So Russia is now looking east. The country signed a US$24bn currency swap agreement with China last October, and Putin has intensified efforts to improve relationships with India, Pakistan, Indonesia and even Japan. But can the region absorb the western trade lost?
The general consensus is that it can’t.
First, there are logistical issues: Most of Russia’s economy and population is located west of the Urals. “Everything is invested towards Europe. All the pipelines go to Europe, all the trade is between Europe and Russia. There’s very little east of the Urals so the idea that you can somehow pivot to the east is going to be very difficult – it’s going to take decades to switch,” says Randolph at IHS.
Then, there are the cultural differences. Speaking at GTR’s Russia conference, Dina Merkulova, director of financial institutions and ECAs, international trade finance at Alfa Bank, explained that although Russian banks started building relationships with their Asian counterparts years ago, it is taking a long time to overcome cultural barriers around business transactions.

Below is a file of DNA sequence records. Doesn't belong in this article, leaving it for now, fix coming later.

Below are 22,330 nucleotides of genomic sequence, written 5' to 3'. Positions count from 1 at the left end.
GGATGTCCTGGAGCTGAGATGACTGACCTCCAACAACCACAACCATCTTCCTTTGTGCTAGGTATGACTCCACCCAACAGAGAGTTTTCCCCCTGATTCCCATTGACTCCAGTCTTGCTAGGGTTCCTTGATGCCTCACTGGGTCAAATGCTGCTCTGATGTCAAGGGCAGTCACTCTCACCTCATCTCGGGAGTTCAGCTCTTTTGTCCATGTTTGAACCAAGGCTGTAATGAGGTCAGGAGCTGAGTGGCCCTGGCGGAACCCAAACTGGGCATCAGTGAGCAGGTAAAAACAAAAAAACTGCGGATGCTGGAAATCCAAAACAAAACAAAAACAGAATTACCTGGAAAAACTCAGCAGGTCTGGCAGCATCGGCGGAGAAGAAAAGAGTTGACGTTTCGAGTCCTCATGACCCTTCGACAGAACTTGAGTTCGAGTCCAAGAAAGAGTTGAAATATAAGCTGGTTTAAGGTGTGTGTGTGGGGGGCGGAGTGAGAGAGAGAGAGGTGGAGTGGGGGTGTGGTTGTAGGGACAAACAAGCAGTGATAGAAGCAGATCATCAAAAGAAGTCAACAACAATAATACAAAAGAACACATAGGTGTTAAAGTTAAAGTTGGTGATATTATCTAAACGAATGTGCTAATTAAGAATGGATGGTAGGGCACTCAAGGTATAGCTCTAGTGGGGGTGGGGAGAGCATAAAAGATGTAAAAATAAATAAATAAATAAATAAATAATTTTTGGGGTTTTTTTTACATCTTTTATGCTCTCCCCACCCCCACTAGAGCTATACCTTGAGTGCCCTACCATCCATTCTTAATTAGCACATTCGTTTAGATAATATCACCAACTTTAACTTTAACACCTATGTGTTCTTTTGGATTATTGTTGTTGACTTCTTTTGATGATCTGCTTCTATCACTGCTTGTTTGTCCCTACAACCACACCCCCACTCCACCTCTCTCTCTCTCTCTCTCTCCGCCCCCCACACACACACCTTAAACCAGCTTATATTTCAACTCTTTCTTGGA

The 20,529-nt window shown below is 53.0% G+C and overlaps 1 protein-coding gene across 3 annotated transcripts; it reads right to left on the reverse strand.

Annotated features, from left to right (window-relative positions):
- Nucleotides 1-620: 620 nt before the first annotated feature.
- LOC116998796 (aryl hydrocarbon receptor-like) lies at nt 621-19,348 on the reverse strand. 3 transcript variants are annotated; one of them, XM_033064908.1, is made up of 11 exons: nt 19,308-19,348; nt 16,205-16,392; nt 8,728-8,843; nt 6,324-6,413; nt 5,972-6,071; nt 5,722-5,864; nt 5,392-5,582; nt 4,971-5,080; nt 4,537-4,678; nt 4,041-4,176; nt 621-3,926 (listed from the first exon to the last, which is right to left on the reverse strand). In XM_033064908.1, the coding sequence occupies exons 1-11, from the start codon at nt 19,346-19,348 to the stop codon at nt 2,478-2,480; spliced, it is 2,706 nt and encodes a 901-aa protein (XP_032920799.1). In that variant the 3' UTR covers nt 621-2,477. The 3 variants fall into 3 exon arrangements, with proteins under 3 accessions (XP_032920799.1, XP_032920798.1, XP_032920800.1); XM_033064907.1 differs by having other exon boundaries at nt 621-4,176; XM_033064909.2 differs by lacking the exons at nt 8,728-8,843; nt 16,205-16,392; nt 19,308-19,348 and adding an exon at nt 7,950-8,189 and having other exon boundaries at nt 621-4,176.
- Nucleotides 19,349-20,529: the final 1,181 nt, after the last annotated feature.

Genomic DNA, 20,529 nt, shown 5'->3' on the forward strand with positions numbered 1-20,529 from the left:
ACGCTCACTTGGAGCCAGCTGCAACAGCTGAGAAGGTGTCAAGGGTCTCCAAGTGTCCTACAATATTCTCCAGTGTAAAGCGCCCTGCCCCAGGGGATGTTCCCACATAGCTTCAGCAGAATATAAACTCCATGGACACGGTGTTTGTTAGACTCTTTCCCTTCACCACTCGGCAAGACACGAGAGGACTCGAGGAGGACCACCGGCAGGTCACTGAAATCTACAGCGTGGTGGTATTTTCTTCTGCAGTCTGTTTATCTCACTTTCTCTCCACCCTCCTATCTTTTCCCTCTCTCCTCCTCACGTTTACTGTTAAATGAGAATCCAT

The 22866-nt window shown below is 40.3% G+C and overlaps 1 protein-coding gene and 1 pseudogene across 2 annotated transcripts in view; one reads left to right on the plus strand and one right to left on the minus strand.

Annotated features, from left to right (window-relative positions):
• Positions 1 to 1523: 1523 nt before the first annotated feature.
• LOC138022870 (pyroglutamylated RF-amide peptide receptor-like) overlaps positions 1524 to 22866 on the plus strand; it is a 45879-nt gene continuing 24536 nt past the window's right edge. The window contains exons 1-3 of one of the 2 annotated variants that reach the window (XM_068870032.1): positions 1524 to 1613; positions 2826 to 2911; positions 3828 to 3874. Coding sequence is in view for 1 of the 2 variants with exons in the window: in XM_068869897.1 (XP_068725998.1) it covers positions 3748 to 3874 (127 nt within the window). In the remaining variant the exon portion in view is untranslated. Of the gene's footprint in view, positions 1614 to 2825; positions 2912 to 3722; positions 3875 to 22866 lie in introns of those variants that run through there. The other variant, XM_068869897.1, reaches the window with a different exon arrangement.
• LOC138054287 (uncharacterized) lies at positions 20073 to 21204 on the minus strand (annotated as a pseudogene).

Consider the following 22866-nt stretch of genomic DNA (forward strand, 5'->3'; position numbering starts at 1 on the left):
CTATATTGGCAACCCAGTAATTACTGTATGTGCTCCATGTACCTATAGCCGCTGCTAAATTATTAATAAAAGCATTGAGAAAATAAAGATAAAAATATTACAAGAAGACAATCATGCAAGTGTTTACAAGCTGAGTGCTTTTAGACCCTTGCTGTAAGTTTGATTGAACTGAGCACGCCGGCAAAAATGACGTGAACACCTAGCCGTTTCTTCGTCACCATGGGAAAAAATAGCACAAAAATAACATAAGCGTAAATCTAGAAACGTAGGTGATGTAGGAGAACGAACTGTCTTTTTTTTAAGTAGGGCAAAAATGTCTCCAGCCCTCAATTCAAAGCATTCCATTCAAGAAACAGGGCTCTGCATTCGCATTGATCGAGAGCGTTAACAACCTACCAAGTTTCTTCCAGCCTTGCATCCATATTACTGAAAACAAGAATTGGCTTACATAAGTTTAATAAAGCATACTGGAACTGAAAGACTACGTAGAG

“Big Chinese players have subsidiaries in Russia, but unfortunately they are quite small with small volume limits. Building relationships is challenging. You can never understand the motivations of Asian banks, it’s hard to know who makes the final decisions and their pricing is not very transparent. What we need more is support in trade and export finance and the biggest part of that business is still covered by international, not Chinese banks,” she said.
Randolph goes as far as talking about a “deep latent political suspicion” between Russia and China: “From the point of view of Chinese traders and investors, Russia is a lot cheaper now, and there’s a sort of natural political inclination for Russia and China to co-operate in order to disengage from the dollar dependence.